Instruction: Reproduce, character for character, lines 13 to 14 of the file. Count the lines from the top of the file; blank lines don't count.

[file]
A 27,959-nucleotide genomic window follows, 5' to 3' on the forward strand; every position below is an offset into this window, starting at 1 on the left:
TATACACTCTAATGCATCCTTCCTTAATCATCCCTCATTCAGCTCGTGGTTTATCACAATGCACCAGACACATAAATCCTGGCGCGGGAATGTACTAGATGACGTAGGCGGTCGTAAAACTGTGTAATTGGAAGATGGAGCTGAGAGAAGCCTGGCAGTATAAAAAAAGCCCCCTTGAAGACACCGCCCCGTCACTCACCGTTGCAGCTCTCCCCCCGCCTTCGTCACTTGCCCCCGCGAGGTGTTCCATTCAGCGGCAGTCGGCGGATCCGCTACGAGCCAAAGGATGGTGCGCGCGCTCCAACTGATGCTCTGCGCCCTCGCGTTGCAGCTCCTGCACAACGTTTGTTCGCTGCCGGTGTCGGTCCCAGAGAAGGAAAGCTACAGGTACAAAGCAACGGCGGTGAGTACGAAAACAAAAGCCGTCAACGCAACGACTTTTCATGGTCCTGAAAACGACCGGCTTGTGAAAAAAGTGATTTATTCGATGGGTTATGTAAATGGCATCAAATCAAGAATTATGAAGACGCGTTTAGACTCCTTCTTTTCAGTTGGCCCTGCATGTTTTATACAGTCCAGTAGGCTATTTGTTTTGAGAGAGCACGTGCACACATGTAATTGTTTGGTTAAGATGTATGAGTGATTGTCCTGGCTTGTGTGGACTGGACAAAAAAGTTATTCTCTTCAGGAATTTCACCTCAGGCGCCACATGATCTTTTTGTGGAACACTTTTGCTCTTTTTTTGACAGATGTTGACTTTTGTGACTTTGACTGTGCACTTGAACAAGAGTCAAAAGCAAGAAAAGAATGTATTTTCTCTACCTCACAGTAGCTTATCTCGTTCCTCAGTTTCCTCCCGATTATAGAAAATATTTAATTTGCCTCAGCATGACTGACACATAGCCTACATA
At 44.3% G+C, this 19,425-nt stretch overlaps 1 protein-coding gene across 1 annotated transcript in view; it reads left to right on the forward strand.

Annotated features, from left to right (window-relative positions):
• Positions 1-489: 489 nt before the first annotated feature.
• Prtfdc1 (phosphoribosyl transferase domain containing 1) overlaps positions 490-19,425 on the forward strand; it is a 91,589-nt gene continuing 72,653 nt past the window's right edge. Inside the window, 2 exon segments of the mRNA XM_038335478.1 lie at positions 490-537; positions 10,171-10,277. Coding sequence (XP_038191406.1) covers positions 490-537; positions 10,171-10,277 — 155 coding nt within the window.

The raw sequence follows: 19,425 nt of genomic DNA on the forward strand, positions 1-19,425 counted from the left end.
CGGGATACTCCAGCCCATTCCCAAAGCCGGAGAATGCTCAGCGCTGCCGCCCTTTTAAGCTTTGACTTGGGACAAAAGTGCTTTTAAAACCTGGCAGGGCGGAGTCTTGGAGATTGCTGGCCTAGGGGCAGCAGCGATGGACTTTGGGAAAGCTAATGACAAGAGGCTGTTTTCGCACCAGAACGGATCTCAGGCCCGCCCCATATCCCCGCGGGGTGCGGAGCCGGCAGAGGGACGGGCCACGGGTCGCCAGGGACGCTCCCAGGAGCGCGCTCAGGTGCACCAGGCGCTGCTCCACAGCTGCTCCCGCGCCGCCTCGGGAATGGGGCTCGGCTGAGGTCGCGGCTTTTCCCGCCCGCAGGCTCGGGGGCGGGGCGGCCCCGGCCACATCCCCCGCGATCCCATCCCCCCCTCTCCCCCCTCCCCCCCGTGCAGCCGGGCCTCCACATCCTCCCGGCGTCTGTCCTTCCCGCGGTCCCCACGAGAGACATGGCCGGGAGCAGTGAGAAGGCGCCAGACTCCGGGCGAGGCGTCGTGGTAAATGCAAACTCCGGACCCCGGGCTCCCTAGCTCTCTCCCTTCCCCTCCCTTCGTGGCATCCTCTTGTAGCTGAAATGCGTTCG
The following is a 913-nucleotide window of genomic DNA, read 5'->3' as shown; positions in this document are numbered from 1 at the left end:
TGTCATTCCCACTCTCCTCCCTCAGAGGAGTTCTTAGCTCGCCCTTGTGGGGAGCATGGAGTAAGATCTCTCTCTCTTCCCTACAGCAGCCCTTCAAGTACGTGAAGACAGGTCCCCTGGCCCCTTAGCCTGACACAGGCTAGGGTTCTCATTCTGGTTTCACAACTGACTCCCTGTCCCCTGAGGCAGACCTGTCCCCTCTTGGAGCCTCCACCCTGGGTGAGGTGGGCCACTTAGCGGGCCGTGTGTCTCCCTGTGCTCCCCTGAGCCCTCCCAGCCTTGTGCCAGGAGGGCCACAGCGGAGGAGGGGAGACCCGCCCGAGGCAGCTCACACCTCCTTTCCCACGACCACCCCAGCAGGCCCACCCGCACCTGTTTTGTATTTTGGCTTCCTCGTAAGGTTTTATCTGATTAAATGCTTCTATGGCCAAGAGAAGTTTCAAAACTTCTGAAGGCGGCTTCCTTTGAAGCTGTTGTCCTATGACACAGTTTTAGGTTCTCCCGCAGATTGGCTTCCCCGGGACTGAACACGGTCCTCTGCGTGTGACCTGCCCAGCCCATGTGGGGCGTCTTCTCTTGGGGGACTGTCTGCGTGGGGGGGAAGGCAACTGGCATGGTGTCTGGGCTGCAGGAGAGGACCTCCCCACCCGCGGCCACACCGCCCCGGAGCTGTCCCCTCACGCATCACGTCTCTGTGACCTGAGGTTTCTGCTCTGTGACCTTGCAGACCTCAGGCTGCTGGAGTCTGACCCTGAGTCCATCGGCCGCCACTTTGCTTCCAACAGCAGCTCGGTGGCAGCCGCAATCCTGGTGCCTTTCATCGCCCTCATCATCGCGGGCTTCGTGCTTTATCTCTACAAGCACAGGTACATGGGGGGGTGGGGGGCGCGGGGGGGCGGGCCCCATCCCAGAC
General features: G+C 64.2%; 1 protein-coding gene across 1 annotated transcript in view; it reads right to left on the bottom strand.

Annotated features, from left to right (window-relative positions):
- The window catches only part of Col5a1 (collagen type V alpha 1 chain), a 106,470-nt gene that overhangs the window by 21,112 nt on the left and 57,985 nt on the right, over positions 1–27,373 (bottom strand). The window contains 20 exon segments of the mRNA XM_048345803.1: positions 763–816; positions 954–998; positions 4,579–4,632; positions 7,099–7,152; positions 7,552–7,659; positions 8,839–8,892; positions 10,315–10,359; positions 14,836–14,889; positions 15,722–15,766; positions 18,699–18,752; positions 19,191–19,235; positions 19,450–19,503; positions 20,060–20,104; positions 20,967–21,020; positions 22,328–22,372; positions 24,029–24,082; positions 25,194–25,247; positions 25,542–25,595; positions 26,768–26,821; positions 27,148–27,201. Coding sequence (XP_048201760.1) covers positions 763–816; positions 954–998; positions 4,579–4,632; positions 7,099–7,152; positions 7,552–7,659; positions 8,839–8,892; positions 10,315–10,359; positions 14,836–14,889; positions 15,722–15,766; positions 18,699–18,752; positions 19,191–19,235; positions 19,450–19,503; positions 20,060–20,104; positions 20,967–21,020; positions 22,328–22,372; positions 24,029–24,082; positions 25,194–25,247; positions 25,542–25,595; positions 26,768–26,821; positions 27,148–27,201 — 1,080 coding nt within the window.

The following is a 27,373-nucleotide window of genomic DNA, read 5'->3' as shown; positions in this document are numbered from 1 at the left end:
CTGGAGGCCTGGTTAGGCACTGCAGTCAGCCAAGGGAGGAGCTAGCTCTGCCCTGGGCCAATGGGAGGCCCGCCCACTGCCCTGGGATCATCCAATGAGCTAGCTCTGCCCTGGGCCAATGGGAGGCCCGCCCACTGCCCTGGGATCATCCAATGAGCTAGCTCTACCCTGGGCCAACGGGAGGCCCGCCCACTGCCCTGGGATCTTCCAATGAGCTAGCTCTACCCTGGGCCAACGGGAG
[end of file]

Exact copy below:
- The window catches only part of Col5a1 (collagen type V alpha 1 chain), a 106,470-nt gene that overhangs the window by 21,112 nt on the left and 57,985 nt on the right, over positions 1–27,373 (bottom strand). The window contains 20 exon segments of the mRNA XM_048345803.1: positions 763–816; positions 954–998; positions 4,579–4,632; positions 7,099–7,152; positions 7,552–7,659; positions 8,839–8,892; positions 10,315–10,359; positions 14,836–14,889; positions 15,722–15,766; positions 18,699–18,752; positions 19,191–19,235; positions 19,450–19,503; positions 20,060–20,104; positions 20,967–21,020; positions 22,328–22,372; positions 24,029–24,082; positions 25,194–25,247; positions 25,542–25,595; positions 26,768–26,821; positions 27,148–27,201. Coding sequence (XP_048201760.1) covers positions 763–816; positions 954–998; positions 4,579–4,632; positions 7,099–7,152; positions 7,552–7,659; positions 8,839–8,892; positions 10,315–10,359; positions 14,836–14,889; positions 15,722–15,766; positions 18,699–18,752; positions 19,191–19,235; positions 19,450–19,503; positions 20,060–20,104; positions 20,967–21,020; positions 22,328–22,372; positions 24,029–24,082; positions 25,194–25,247; positions 25,542–25,595; positions 26,768–26,821; positions 27,148–27,201 — 1,080 coding nt within the window.

The following is a 27,373-nucleotide window of genomic DNA, read 5'->3' as shown; positions in this document are numbered from 1 at the left end: